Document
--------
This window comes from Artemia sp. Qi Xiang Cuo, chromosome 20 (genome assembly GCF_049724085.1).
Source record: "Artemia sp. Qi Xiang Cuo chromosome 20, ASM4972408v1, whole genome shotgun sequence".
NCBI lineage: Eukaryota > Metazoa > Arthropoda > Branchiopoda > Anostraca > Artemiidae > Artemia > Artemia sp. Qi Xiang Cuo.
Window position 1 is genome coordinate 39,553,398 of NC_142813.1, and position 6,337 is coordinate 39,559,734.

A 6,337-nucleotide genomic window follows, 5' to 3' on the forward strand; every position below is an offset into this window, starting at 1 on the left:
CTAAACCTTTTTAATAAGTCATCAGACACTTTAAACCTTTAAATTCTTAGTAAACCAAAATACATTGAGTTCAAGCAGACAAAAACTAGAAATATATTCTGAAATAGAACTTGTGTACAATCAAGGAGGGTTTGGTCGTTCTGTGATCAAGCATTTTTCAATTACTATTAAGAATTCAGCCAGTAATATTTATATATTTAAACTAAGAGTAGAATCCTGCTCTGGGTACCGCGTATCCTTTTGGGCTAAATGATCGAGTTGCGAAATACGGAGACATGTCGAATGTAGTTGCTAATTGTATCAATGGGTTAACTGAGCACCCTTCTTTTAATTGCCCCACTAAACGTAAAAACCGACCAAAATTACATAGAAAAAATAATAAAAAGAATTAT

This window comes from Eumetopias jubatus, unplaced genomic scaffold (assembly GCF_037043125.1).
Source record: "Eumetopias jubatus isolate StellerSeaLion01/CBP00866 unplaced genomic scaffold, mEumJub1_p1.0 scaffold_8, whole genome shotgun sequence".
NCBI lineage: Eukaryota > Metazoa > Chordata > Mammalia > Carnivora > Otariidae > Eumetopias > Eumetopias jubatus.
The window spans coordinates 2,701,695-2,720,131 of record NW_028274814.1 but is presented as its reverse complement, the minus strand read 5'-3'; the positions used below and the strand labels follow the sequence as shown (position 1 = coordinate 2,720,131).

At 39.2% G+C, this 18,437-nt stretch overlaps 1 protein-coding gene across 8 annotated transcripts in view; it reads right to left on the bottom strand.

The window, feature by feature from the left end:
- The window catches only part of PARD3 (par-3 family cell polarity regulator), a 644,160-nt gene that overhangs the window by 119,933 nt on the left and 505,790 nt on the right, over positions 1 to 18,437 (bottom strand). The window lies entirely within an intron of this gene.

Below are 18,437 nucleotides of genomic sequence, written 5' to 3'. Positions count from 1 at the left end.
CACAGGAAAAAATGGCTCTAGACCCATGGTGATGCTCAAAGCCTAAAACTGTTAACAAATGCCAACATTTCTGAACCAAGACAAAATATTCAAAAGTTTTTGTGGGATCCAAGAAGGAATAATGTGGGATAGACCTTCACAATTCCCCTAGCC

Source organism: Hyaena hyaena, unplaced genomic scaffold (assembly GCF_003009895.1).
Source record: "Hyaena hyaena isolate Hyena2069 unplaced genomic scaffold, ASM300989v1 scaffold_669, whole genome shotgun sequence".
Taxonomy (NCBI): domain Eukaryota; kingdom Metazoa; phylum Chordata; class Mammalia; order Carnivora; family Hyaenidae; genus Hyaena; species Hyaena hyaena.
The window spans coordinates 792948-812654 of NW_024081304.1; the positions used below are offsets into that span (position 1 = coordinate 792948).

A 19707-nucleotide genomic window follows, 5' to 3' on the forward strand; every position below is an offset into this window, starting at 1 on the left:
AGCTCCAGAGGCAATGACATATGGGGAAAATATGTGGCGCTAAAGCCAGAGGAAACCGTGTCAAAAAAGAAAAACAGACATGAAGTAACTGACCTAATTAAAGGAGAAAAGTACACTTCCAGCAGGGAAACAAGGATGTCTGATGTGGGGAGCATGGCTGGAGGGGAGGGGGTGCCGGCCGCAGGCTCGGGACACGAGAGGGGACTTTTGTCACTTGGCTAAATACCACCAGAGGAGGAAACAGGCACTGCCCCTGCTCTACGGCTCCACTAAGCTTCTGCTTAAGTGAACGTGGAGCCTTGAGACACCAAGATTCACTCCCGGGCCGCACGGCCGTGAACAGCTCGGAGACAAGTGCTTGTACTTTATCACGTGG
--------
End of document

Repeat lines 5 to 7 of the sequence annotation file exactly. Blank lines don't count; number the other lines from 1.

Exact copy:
A 6,337-nucleotide genomic window follows, 5' to 3' on the forward strand; every position below is an offset into this window, starting at 1 on the left:
CTAAACCTTTTTAATAAGTCATCAGACACTTTAAACCTTTAAATTCTTAGTAAACCAAAATACATTGAGTTCAAGCAGACAAAAACTAGAAATATATTCTGAAATAGAACTTGTGTACAATCAAGGAGGGTTTGGTCGTTCTGTGATCAAGCATTTTTCAATTACTATTAAGAATTCAGCCAGTAATATTTATATATTTAAACTAAGAGTAGAATCCTGCTCTGGGTACCGCGTATCCTTTTGGGCTAAATGATCGAGTTGCGAAATACGGAGACATGTCGAATGTAGTTGCTAATTGTATCAATGGGTTAACTGAGCACCCTTCTTTTAATTGCCCCACTAAACGTAAAAACCGACCAAAATTACATAGAAAAAATAATAAAAAGAATTAT

This window comes from Eumetopias jubatus, unplaced genomic scaffold (assembly GCF_037043125.1).